John Locke, perhaps, shows the best example of mortalism’s insistence on reason as necessary to biblical interpretation. His great theological treatise on the rational nature of authentic Christian faith, The Reasonableness of Christianity, begins with a lengthy and reasoned exposition of the thnetopsychist view of man, commencing with the assertion, “To understand therefore what we are restored to by Jesus Christ, we must consider what the Scripture shews we lost by Adam.” The process is one of rational consideration. From that point on, he assumes that true Christian faith is essentially reasonable, that is to say, it is always consistent with reason, sometimes beyond reason, but never contrary to reason. It was reason applied in the interpretation of the divine revelation in Scripture that led Locke to an unequivocal thnetopsychism.6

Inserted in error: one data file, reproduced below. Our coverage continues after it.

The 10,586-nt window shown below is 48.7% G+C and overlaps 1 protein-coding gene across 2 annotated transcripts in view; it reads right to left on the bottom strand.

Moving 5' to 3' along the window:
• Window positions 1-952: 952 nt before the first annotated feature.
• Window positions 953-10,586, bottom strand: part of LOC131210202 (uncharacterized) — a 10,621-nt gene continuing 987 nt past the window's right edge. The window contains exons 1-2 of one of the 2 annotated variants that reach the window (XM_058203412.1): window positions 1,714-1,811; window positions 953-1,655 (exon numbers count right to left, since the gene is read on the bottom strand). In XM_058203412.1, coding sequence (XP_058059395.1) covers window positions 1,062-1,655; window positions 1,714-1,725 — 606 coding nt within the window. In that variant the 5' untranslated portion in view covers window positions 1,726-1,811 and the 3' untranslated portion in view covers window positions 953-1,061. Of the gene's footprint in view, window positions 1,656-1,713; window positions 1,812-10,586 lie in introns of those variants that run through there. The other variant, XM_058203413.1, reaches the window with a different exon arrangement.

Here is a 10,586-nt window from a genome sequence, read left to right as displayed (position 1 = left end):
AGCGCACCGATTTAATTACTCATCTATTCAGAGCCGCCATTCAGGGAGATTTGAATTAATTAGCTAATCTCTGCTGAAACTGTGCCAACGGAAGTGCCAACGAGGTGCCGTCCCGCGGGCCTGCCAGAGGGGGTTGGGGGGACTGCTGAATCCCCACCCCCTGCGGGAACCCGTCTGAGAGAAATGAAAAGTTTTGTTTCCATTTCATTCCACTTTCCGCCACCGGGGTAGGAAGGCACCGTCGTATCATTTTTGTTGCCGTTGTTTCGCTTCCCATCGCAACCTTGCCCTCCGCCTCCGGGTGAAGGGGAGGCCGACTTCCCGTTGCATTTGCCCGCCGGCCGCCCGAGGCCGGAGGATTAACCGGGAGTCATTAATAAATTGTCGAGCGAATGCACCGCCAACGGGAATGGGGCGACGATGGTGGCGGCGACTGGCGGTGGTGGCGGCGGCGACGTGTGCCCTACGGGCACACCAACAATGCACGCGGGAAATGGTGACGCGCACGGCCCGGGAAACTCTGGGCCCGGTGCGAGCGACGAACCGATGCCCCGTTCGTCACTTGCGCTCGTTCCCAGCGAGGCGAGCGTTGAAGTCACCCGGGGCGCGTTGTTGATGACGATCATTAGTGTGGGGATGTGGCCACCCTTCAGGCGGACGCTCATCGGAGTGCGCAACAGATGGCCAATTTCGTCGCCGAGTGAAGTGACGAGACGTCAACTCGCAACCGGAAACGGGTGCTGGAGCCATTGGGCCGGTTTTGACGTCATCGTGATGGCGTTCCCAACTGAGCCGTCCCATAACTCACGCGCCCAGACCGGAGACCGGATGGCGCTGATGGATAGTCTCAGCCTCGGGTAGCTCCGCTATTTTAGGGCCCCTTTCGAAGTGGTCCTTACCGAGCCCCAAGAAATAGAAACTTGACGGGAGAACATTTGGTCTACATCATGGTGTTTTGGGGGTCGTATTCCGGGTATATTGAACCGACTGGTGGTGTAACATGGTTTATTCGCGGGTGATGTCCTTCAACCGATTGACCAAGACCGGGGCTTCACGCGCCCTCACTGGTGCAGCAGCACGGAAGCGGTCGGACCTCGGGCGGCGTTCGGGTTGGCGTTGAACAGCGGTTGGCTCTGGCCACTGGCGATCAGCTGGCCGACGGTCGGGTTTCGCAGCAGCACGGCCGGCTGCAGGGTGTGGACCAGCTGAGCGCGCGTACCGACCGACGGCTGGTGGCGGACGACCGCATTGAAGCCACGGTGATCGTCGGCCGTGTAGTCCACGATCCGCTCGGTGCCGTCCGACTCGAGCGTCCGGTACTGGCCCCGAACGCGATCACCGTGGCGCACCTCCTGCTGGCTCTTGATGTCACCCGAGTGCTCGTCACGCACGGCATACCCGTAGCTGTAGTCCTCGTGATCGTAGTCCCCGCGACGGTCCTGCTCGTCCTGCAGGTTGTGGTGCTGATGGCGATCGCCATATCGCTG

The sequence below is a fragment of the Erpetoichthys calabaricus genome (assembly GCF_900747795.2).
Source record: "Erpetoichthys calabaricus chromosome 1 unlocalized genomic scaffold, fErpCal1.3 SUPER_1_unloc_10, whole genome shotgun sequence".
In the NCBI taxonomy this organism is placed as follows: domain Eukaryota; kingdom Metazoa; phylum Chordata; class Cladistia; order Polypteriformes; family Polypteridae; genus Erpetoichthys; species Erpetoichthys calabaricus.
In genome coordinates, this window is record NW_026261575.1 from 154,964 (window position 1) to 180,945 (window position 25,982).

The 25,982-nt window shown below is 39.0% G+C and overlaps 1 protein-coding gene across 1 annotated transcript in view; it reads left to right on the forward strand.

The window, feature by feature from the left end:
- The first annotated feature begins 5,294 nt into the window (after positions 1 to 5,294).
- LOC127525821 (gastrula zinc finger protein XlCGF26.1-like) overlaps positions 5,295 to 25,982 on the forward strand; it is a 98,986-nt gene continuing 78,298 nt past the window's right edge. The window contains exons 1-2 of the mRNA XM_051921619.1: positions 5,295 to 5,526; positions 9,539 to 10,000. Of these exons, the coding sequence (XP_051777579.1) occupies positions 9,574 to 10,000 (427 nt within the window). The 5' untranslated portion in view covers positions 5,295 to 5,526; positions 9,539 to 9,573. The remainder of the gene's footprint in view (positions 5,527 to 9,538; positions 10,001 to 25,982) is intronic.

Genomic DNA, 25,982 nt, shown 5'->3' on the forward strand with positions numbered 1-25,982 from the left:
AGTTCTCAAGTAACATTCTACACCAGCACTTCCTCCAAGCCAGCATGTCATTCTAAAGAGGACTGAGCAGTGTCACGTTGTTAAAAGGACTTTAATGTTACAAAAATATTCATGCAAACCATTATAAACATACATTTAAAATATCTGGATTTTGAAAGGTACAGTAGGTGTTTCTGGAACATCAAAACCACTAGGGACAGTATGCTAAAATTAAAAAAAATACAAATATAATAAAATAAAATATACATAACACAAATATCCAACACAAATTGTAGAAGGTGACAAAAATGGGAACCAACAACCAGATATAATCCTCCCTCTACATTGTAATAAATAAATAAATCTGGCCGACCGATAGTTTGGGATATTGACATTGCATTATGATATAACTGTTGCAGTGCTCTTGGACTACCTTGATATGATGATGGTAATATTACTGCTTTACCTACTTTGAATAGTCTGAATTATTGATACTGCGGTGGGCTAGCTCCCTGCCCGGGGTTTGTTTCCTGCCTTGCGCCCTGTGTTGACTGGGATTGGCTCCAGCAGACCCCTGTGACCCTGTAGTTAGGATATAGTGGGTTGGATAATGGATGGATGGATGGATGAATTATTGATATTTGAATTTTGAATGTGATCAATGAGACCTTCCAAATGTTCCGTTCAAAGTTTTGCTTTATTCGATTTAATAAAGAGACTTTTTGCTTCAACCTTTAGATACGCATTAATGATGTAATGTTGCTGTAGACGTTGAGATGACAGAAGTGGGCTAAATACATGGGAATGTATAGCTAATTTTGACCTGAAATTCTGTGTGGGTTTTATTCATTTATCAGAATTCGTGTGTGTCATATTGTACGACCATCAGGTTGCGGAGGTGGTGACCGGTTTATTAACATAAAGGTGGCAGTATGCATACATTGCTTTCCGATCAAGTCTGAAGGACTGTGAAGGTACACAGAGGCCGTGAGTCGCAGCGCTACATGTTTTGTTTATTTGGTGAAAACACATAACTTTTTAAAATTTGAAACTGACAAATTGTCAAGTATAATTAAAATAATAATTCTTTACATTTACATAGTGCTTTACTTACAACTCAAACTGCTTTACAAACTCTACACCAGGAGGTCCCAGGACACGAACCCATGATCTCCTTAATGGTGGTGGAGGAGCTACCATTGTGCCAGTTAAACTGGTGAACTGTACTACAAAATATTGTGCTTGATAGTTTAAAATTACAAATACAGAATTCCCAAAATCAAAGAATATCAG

Human nature and destiny

Approached from these standpoints, the Bible led to a mortalist eschatology. In this context, the Genesis account of human origins is crucial to a correct understanding of human nature and destiny. A key text was Genesis 2:7: “And the Lord God formed man of the dust of the ground, and breathed into his nostrils the breath of life; and man became a living soul.”7 Overton’s interpretation of this text is representatively mortalist. When God imparted the breath of life to the lifeless form of Adam, the man became “a living soul.” Overton says, “That which was formed or made of the earth became a living soul, or creature, by breathing . . . the breath of life (and) that lifeless lumpe became a living soul.”8 Overton then adds an important rider, “that which was breathed before it was breathed, was not a living soul.”9 It was merely breath which, when infused into the body, caused a living soul, a man, to exist.